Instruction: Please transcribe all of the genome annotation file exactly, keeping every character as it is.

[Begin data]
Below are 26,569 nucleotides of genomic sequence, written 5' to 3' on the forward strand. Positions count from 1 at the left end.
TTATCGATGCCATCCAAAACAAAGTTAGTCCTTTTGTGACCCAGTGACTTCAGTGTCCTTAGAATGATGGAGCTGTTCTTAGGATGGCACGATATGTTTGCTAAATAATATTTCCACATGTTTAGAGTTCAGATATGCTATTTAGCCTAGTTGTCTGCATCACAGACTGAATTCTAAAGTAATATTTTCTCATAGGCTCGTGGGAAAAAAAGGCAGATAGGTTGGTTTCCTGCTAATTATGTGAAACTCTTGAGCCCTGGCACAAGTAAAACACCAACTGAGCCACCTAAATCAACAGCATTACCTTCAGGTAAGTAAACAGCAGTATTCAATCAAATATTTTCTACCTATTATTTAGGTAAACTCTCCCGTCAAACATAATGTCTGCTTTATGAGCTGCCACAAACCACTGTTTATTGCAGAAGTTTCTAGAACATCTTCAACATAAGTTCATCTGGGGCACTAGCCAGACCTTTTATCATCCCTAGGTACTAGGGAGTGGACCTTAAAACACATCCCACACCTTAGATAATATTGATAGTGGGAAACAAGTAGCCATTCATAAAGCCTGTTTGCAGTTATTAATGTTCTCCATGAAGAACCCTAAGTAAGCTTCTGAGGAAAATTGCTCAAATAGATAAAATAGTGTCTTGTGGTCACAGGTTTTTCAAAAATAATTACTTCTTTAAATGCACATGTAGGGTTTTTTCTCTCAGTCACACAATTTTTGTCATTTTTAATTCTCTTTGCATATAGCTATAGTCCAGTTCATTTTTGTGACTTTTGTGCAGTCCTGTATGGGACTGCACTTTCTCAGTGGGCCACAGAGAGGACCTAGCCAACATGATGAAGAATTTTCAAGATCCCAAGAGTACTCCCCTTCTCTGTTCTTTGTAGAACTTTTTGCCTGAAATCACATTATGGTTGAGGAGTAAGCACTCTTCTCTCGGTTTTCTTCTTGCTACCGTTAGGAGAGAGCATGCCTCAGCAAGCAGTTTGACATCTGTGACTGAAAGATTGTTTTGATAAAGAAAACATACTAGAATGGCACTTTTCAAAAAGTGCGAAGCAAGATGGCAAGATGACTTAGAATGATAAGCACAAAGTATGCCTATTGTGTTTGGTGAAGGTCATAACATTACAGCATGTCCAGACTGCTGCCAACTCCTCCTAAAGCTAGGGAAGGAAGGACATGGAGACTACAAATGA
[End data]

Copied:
Below are 26,569 nucleotides of genomic sequence, written 5' to 3' on the forward strand. Positions count from 1 at the left end.
TTATCGATGCCATCCAAAACAAAGTTAGTCCTTTTGTGACCCAGTGACTTCAGTGTCCTTAGAATGATGGAGCTGTTCTTAGGATGGCACGATATGTTTGCTAAATAATATTTCCACATGTTTAGAGTTCAGATATGCTATTTAGCCTAGTTGTCTGCATCACAGACTGAATTCTAAAGTAATATTTTCTCATAGGCTCGTGGGAAAAAAAGGCAGATAGGTTGGTTTCCTGCTAATTATGTGAAACTCTTGAGCCCTGGCACAAGTAAAACACCAACTGAGCCACCTAAATCAACAGCATTACCTTCAGGTAAGTAAACAGCAGTATTCAATCAAATATTTTCTACCTATTATTTAGGTAAACTCTCCCGTCAAACATAATGTCTGCTTTATGAGCTGCCACAAACCACTGTTTATTGCAGAAGTTTCTAGAACATCTTCAACATAAGTTCATCTGGGGCACTAGCCAGACCTTTTATCATCCCTAGGTACTAGGGAGTGGACCTTAAAACACATCCCACACCTTAGATAATATTGATAGTGGGAAACAAGTAGCCATTCATAAAGCCTGTTTGCAGTTATTAATGTTCTCCATGAAGAACCCTAAGTAAGCTTCTGAGGAAAATTGCTCAAATAGATAAAATAGTGTCTTGTGGTCACAGGTTTTTCAAAAATAATTACTTCTTTAAATGCACATGTAGGGTTTTTTCTCTCAGTCACACAATTTTTGTCATTTTTAATTCTCTTTGCATATAGCTATAGTCCAGTTCATTTTTGTGACTTTTGTGCAGTCCTGTATGGGACTGCACTTTCTCAGTGGGCCACAGAGAGGACCTAGCCAACATGATGAAGAATTTTCAAGATCCCAAGAGTACTCCCCTTCTCTGTTCTTTGTAGAACTTTTTGCCTGAAATCACATTATGGTTGAGGAGTAAGCACTCTTCTCTCGGTTTTCTTCTTGCTACCGTTAGGAGAGAGCATGCCTCAGCAAGCAGTTTGACATCTGTGACTGAAAGATTGTTTTGATAAAGAAAACATACTAGAATGGCACTTTTCAAAAAGTGCGAAGCAAGATGGCAAGATGACTTAGAATGATAAGCACAAAGTATGCCTATTGTGTTTGGTGAAGGTCATAACATTACAGCATGTCCAGACTGCTGCCAACTCCTCCTAAAGCTAGGGAAGGAAGGACATGGAGACTACAAATGA